The goal of including Australian-made drama and local talent on television was expressed in 1956, even before television began. The Australian Broadcasting Act 1942 requested licensees to use Australian services in the production and presentation of programs.
In 1954, the Royal Commission on Television stated that television stations should use Aus- tralian talent. The period from the late 1950s onwards witnessed policy intervention into Australian content on commercial television, as a means of securing a space for national culture, with television drama being the most contested and important genre for the next 40 years of broadcasting regulation and production.
In the early days, television screens were dominated by American content—especially drama. The Senate Select Committee on the Encouragement of Australian Productions for Television (the Vincent Report) found that 97 per cent of drama on Australian television in the early 1960s was imported.
In 1961, the Australian Broadcasting Control Board (ABCB) introduced percentage requirements for local content and quotas for peak viewing periods. At the end of the 1960s, content regulation required 50 per cent of all content to be local, with 12 hours of local content per month dedicated to peak viewing times. The Australian Broadcasting Tribunal first introduced the term ‘an Australian look’ for drama in 1977. Over the decades, that reflection of ourselves in drama has developed from assimilationist white Anglo sentimentality in shows such as Skippy (1966–70), Power Without Glory (1976) and The Sullivans (1976–83) to culturally diverse and gritty dramas such as Wildside (1997–99), The Secret Life of Us (2001–05) and Redfern Now (2012– ).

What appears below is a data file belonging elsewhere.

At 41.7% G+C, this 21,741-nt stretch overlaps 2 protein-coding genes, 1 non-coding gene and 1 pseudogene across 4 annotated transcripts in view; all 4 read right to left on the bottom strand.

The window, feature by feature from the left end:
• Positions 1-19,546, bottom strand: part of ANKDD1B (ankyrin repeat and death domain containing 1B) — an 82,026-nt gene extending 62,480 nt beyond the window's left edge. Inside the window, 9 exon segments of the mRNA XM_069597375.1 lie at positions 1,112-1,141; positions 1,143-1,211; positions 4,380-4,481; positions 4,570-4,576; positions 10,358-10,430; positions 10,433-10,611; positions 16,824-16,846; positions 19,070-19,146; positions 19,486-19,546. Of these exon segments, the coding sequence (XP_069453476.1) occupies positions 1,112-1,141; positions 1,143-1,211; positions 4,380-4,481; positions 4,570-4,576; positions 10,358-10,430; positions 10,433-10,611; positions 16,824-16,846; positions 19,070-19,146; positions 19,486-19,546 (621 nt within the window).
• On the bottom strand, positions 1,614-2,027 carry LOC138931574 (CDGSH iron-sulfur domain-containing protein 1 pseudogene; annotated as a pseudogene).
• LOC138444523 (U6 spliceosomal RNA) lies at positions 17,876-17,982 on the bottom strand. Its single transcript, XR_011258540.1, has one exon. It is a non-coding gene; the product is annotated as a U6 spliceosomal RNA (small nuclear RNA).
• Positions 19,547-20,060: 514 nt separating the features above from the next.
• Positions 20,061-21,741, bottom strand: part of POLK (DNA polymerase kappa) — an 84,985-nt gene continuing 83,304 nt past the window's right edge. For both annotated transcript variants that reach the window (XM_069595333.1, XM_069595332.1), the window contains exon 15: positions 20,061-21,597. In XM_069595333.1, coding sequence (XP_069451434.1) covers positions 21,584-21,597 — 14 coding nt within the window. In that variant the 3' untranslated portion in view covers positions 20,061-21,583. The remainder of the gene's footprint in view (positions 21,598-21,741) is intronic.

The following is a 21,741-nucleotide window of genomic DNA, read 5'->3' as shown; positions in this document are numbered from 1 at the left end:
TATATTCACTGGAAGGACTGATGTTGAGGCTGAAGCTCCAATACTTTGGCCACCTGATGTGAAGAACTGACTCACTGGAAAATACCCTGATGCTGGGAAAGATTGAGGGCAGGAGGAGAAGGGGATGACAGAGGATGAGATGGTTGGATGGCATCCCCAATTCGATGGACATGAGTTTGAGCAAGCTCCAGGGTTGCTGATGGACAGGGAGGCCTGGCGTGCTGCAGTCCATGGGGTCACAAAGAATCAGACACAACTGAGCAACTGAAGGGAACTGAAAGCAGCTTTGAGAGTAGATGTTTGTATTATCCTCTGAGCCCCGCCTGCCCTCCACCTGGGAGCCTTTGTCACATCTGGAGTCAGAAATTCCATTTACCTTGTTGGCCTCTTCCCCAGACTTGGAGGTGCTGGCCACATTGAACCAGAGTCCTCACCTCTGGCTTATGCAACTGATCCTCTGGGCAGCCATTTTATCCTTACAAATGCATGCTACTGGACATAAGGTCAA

However, it was the early and overwhelm- ing success of Crawfords Productions’ police drama Homicide (Seven Network, 1964–75) ￼￼￼￼￼￼￼￼￼that proved a significant incentive for local production companies to partner with networks and produce more local drama. Crawfords went on to produce a slew of crime dramas in the 1960s and 1970s, with Division 4 (1969–75), Matlock Police (1971–75), Ryan (1973), Solo One (1976), Bluey (1976–77) and Cop Shop (1977–84). During the same period, the ABC had the country town serial Bellbird (1967–77). These early programs, while significant, certainly did not reflect post-war multiculturalism, and had more in common with a 1920s Australia than that of the 1970s. Shows like The Sullivans and A Country Practice (1981–94) harked back to the simple happy days of wartime and rural Australia.
Australian drama of the 1970s did more edgy programming, however. Number 96 (1972–77) and The Box (1974–77) took a liberal attitude to sex, nudity and censorship, and enabled exploration of storylines involving gay, lesbian and bi-sexual characters. Prisoner (1979–84) also pushed the envelope with its gay themes and strong women.
In the 1980s, drama expanded into the mini-series, with more than a hundred produced from the late 1970s to the mid-1990s. They relied on iconic Australian historical events and the adaption of successful local novels. Examples include A Town Like Alice (1981), The Dismissal (1983), Vietnam (1987), Brides of Christ (1991), The Man From Snowy River (1993) and an adaptation of Colleen McCullough’s book The Thorn Birds (1983). While reflecting Aus- tralian to Australians was one motivation for the production of these dramas, the 10BA tax incentive scheme in the early 1980s was another. The era of the mini-series was a rich training ground for casts and crews and provided a smorgasbord of expensive Australian drama not seen since.
The entry in the 1980s of two of our most successful exports—Neighbours (1985– ) and Home and Away (1988– )—reflected a suburban Australia identity and carefree lifestyle, one that was embraced by overseas viewers (particularly in the United Kingdom). Global investment in Australiana provided a push for series drama in the late 1980s and 1990s—possibly thanks to Paul Hogan and his 1986 film Crocodile Dundee. The Flying Doctors (1986–92) was produced at a time when Australian television series were attracting international interest.